It is well-known that the quickest computer of that time “M-100“, was designed at the Computer Centre N-1 under scientific guidance of colonel A.I. Kitov. Its performance reached 100,000 ops. For comparison, the parallel work of S.A. Lebedev on popular civil computer “M-20” (with good characteristics, for that time) was only on the design stage. Its speed, as one can easily understand from its name, equalled 20,000 ops.

It was the year 1959 that is just 8 or 9 years from creation of the first computers in the USSR. It’s clear that so high performance as at M-100 needed progressive engineering solutions. Luckily (speaking in ‘modern language’) Kitov was an ambicious scientist, in the best sense of the word, with very practical clear ideas. He was not a ‘dreamer’, but on the other hand he could, quite seriously, set almost unsolvable problem with almost naive self-confidence and sincere assureness in success. And he literally radiated those feelings so that they deeply influenced all around. No wonder that research and development of the M-100 was performed with enormous enthusiasm. Nobody paid attention to the time. We really were working almost round o’clock and every of us could feel that his work was appreciated and respected. Designers of each computer unit were besieging Kitov almost ‘tearing him into pieces’ with ideas. Everybody knew his ability to immediately analyse and evaluate proposed solution, always finding proper place for its application. 

At designing of the central arithmetical unit for M-100 A.I. Kitov proposed new principle of computation organisation. It was based on 4-times superposition of operation stages of the arithmetic unit of the accepted architecture with three-address commands. That principle was patented. Next problem consisted in designing high-speed memory RAM, which was necessary for computer with high-performance processor. The signal retrieval and recording cycle should be naturally so short that it didn’t slover the central processor work. Therefore Kitov engaged me and the whole my laboratory in development of RAM with corresponding characteristics. On having performed thorough analysis we came to conclusion that ferrite core RAM would be the most promising solution, especially in machines intended for anti-aircraft defence systems. Then the problem seemed unsolvable, as the construction with needed parameters would not satisfy even minimal reliability demends. 

Nevertheless Kitov was determined to do it. He believed in our competence and together with us searched for solution of the problem. Soon we developed a structure, which consisted of two interacting RAM blocks – one was common ferrite-core based with 50 K storage capacity and the other one “superoperative”[5] with 5 K storage, its retrieval time was compatible with the arithmetic unit operation cycle. “Superoperative” RAM components were made of ‘superminiature’ cores (according to technical standards of that period), which we ordered at some military plant. System of control and data exchange algorithms of that two-stage RAM unit were our pioneer inventions, of what we all were very proud, and could be also patented. However, we were not much interested in such things as patents, those times. Most important was the fact that we did find the right solution. We did not let down our leader.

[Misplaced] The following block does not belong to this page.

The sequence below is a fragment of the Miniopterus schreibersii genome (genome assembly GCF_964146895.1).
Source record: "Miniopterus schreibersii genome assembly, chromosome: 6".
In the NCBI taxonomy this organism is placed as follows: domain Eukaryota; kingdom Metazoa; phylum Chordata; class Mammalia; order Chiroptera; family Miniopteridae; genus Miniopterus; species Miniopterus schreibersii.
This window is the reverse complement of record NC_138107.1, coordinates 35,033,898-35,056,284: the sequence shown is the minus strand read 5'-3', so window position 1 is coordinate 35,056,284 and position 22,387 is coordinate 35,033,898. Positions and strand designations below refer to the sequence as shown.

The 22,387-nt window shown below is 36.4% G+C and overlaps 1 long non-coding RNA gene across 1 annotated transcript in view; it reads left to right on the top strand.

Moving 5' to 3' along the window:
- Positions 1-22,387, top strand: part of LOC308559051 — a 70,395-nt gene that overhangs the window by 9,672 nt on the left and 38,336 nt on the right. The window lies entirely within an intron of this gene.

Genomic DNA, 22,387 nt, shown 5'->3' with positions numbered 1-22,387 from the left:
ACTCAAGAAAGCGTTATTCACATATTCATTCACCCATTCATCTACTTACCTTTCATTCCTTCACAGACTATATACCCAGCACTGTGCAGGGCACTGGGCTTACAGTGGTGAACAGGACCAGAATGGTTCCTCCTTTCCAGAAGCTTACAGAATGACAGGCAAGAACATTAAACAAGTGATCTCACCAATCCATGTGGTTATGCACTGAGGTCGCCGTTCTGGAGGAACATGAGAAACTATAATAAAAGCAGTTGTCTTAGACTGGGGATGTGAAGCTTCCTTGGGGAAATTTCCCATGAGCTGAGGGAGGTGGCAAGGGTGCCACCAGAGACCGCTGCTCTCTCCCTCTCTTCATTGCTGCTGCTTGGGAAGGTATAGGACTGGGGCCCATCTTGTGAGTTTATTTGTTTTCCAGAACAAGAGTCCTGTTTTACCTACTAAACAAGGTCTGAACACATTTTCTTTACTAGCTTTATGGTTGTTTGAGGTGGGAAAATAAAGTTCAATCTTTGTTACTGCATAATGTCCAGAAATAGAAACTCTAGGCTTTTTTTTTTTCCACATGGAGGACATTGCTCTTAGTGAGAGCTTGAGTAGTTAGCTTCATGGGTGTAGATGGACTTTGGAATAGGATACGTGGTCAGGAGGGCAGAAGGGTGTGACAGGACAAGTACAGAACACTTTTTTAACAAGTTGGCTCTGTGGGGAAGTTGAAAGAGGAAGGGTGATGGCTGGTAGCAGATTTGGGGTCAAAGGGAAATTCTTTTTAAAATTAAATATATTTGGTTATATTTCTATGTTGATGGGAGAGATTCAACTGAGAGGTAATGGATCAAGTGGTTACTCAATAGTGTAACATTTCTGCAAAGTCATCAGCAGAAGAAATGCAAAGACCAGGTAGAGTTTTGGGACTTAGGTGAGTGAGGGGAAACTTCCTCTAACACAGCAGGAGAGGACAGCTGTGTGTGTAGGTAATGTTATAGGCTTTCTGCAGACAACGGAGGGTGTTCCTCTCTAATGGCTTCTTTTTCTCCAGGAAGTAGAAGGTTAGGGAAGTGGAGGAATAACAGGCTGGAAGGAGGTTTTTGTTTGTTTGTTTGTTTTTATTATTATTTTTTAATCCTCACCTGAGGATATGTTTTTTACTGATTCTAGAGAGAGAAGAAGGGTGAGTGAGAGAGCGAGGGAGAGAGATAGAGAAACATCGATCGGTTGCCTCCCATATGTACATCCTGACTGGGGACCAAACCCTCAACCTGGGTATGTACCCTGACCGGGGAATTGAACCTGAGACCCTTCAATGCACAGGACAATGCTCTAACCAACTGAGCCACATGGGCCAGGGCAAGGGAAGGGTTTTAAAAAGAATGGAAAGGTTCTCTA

Very little is known about the further events with M-100, although it was recommended by the Ministry of Defence special commission on Scientific and Technical Control to serial production[6]. Not only the computer but also the special programming system (software package) adopted for solution of the anti-aircraft defence problems. This system was also created by our Computer Centre N-1. Unfortunally our successful work coinsided with the “new trend” – closing the sector of industrial production at the Ministry of Defence research institutes. In particular that happened with experimental production centre at the Institute N-5, which helped us in manufacturing the “iron“ (metal parts) for M-100. At the same time the chief designer of computer M-100 – colonel A.I. Kitov, got under severe opressions from the ministerial top administration. 

Анатолий Иванович Китов

A.I.Kitov – the chief designer of digital electronic computer “M-100” and the author of, the USSR first, project of the State Network of Computer Centres to function on all therritory of the USSR (1959). The project was a “double purpose” one – for management in both the USSR defence system and national economy. 

Luckily we did not work in vain. Many of our pioneer solutions were later used for development of other computers and not only in military field. Those times many people from other research institutes and enterprises of defence industry constantly visited Computer Centre N-1 to study our experience. Generally speaking the notable scientific role our Centre played in the 1950-s is somehow forgotten at present. It is really pity, because then the centre was almost as important source of computer scientific and engineering information in our country as, say S.A. Lebedev’s Institute of Precise Mechanics and Computer Engineering in Moscow or V.M. Glushkov’s Institute of Cybernetics in Kiev in the 1960-s.

The assembled experimental piece of “M-100” was given to the Kiev High School of Radio-Engineering (military institute) and mounted at its educational testing centre in town of Boyarka.

We developed series of detailed educational methods for the students of that school so “M-100” was intensively used as educational tool for training several generations of the students – future officers-computer experts and operators who served in army. That was also Kitov’s contribution to military cybernetics.